When it comes to difficulty, The Myst is one of the most difficult quests in history. This arouses double expert interest in this game as a kind of phenomenon, since excessive complexity often causes rejection among players. Here the situation is reversed – one of the most difficult quests has become the most popular in its niche.
- one of the most original, interesting and exciting stories in the genre;
- full-fledged reprints for modern platforms;
- quality of graphics in the latest series;
- beautiful, dissimilar game worlds;
- musical arrangement;
- high, sometimes annoying difficulty of passing and untangling puzzles.
The longest journey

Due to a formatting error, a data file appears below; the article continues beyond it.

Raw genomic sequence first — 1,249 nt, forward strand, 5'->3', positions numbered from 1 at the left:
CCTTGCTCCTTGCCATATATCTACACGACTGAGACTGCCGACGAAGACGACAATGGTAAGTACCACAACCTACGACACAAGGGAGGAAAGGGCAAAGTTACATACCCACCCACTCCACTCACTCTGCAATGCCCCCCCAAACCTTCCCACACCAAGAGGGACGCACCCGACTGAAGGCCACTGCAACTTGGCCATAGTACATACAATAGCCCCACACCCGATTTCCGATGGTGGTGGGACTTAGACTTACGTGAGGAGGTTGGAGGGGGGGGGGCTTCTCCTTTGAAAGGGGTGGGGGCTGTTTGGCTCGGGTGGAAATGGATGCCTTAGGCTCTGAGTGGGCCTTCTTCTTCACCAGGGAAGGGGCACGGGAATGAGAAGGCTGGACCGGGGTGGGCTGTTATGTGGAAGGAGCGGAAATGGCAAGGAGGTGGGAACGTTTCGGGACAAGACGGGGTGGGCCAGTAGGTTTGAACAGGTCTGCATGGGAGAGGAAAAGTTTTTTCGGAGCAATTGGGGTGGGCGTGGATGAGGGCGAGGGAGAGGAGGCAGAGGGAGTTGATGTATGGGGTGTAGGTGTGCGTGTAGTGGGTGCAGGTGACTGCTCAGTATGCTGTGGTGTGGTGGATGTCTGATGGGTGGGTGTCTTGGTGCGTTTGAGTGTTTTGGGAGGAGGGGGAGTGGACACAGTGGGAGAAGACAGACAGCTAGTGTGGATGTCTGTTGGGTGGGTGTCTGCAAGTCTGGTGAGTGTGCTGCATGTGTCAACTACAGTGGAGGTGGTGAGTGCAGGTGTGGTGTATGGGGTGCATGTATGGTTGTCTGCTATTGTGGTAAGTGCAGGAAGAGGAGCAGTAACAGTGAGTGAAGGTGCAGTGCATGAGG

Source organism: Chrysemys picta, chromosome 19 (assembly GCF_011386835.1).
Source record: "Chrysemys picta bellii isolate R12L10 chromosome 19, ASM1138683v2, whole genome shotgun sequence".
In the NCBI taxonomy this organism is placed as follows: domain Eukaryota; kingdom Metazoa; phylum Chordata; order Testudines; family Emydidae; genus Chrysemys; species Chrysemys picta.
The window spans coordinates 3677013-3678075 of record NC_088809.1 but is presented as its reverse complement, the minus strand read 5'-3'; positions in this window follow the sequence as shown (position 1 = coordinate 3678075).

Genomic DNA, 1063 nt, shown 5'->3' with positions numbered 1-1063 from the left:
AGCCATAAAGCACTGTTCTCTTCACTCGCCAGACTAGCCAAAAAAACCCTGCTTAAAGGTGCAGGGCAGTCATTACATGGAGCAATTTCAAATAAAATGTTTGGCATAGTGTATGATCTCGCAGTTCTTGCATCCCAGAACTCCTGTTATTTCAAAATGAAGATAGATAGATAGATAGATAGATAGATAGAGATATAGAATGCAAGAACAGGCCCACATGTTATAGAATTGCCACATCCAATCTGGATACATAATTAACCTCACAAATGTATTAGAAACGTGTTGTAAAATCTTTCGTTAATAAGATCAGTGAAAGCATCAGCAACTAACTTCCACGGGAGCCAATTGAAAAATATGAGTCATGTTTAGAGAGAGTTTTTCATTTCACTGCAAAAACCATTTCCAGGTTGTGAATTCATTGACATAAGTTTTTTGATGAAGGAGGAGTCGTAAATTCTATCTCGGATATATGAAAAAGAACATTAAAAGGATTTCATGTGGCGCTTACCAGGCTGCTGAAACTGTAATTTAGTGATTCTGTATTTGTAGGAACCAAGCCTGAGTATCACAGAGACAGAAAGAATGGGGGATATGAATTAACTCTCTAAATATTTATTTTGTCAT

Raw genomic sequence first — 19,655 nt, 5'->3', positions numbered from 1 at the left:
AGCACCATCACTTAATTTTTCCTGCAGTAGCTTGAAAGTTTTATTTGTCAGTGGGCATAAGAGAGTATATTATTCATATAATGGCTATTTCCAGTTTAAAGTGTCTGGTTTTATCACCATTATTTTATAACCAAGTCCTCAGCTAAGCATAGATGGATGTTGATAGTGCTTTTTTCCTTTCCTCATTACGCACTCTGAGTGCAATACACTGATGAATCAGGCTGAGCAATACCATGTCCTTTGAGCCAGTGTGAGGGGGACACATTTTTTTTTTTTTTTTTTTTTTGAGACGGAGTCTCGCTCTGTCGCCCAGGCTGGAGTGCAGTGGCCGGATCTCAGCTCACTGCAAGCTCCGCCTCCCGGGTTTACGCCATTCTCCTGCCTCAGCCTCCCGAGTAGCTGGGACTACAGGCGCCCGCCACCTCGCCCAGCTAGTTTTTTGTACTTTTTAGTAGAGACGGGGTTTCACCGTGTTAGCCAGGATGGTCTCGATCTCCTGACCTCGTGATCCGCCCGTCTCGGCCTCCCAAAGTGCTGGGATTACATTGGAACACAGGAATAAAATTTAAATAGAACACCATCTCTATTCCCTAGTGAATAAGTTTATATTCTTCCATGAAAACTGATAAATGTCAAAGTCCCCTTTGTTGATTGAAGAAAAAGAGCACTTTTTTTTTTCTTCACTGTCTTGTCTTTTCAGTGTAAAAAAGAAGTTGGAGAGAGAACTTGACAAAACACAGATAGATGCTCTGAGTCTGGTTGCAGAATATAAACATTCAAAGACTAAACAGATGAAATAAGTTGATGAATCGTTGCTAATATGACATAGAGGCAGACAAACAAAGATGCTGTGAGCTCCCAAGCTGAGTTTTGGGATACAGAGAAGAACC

The second place of honor in our rating is occupied by another classic quest, which, although it does not compare in popularity with the series The Myst, nevertheless, has become a real event in the gaming industry in general and in the quest genre in particular. The Longest Journey game (in Russian localization – Endless Journey) was created within the walls of the Norwegian company Funcom. The idea of the project belongs to the talented and at that time already highly educated developer Ragnar Tornqvist. The first original edition came out in November 1999.
The main character of the game is a young girl April, who left not the most prosperous parents, and lives in Newport in a boarding house, preparing to enter the art academy. Everything would be fine if it weren't for the strange hyperrealistic dreams, sometimes very frightening, that visit April almost every night. In them, the girl sees a fantastic world with no less fantastic creatures and disembodied otherworldly forces.